Frame this gable end wall
Sorry to bother you all with this, you Titans of Timber, you Sultans of Structure, you guys and gals with five-man crews, 20-foot tool trailers, all-terrain telescoping forklifts, seventeen different saws and still counting, but I have a teeny little issue with a teenie little house frame.
It is the tall gable wall, seen in the pic here. Width is 16/0, height is about 19/5, and the structural ridge requires a small cluster of studs posting down to the floor under it. That pitch is a 14:12, and the break, where the corner meets the rake, is about 10/3 off the floor.
The issue is the height. We can only get studs at 16 feet, max. Period. I did not want to build this as a simple stack, a triangle over a rectangle, with the “hinge” running end to end. It is drawn here as a full-width stack-up, but I don’t like the idea.
What would you do?
Stagger the joints and build up your post, or rip 'studs' from something longer/wider, such as a SYP 2x12.
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You could get an LVL post that long, no? I know there are mafg studs available but I don't know what length/cost would be. I'm interested in how the pros would do this.Tom
I'd frame the wall itself to the bottom of the rafter instead of to the top as you've drawn it. You would then have a gable end rafter that would sit on top of the wall. I don't know if you saw Tim Uhler's article in either last month's JLC or FHB, but that's exactly how I balloon frame gables too. Anyway, I'd still frame it on the deck, but you don't necessarily have to.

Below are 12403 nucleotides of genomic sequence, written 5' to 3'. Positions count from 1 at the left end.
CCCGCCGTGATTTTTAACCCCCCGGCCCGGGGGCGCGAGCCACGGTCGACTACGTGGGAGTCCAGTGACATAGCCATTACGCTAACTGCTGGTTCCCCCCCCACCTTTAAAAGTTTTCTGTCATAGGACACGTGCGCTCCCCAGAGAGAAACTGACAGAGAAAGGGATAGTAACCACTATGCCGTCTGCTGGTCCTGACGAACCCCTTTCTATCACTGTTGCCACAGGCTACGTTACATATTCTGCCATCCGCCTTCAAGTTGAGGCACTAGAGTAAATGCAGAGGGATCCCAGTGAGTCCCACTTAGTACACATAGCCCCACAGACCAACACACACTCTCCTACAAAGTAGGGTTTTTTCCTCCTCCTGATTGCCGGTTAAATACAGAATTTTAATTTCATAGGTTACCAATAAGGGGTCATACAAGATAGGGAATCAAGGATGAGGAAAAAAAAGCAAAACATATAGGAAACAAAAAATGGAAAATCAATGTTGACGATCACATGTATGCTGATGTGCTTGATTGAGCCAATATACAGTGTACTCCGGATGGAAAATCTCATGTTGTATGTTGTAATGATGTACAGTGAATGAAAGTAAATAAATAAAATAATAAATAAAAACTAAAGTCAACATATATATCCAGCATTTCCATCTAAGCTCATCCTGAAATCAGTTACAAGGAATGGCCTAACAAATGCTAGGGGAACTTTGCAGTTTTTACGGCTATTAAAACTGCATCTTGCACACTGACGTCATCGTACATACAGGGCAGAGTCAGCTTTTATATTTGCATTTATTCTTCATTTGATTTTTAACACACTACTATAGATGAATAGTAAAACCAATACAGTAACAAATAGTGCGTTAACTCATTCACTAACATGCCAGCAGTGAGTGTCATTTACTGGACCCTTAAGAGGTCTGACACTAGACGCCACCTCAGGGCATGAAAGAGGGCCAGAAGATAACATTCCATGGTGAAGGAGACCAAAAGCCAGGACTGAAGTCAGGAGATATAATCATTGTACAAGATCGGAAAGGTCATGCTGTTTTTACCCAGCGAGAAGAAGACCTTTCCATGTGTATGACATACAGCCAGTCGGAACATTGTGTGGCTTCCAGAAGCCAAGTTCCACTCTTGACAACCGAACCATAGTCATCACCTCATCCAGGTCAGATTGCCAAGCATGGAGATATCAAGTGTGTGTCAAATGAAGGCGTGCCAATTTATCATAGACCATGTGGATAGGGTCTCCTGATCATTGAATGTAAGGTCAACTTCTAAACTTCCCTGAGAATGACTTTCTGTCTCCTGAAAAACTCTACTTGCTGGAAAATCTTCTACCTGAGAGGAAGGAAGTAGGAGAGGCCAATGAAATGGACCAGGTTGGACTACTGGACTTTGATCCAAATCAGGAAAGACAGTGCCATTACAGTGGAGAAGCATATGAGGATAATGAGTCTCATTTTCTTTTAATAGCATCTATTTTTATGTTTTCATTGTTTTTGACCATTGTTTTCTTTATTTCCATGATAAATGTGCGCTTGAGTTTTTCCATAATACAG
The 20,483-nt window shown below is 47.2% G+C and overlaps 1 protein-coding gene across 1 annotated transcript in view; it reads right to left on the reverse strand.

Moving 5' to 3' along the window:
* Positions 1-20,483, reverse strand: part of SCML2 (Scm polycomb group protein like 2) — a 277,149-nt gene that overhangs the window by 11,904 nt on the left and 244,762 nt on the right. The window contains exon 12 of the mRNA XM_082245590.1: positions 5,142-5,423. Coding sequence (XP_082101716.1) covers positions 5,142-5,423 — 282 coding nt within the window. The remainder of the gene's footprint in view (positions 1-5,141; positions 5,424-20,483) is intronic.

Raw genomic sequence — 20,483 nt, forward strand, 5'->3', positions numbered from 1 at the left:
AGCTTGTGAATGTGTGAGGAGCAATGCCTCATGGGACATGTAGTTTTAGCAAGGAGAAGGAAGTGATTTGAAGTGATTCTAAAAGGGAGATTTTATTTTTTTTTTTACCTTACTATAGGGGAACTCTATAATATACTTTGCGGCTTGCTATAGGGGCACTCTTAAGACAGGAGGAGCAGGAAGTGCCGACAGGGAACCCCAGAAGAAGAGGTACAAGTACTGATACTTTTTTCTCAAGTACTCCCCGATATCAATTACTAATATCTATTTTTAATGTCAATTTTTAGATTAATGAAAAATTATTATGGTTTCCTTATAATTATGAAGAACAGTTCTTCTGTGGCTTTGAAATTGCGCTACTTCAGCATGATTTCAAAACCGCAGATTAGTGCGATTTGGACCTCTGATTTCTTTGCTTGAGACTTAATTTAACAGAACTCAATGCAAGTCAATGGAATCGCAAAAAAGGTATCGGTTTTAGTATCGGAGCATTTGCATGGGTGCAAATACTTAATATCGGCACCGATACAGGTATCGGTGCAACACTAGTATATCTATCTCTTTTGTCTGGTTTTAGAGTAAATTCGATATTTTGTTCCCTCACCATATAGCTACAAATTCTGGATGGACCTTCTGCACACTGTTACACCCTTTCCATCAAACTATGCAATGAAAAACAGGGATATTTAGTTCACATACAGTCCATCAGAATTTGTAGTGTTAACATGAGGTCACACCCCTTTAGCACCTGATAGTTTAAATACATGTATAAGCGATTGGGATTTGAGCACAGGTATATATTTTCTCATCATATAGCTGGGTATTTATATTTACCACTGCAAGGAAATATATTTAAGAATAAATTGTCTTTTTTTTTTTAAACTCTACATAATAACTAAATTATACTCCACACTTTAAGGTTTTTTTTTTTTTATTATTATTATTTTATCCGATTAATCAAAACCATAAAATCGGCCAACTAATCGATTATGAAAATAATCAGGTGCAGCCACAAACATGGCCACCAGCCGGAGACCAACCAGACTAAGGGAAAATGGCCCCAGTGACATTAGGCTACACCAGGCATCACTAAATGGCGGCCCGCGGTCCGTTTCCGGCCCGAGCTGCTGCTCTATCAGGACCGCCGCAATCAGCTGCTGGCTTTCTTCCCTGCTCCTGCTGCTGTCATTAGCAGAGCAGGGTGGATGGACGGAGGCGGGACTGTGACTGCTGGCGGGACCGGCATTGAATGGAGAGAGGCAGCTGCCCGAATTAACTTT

I'd then run an intermediate top plate at the 16' mark. Or 12' mark. Or whatever long stud length you'll be using. The top plate would run from rafter belly to rafter belly. Because your rafters are continuous and the plate line would fall in the upper half, you won't have a hinge there.
Sheath continuous to effectively tie the gable rafters to the wall framing. You could also break this top plate on either side of your post if you'd feel better having the post continuous. Stagger joints in 2x or order a PSL post.
I'm sure there's other ways, but I'm pretty sure that's how I would frame it.
Edited 10/2/2006 12:42 pm ET by dieselpig
Thanks for the input, Brian.
Here is the wall, framed to the bottom of the (new) end rafters, and the tall 3-pack in the center is made from max length 16 footers.
It is minimalist framing, 2x4 on 24 centers, and the little shack will be foamed tight with 3" of spray-in in the walls. The little shortie up top is a piece of 4x4.
Seventeen (17!) minutes start to finish with Sketchup, and on another layer, I have all the dimensions shown so this can all be precut and kitted out at the AD&E.
Where I lived in CA I could buy 2 x 4 material 24' long and 2x6 material 22' long. If you want lumber you may have to order it. Otherwise you could use built up materials.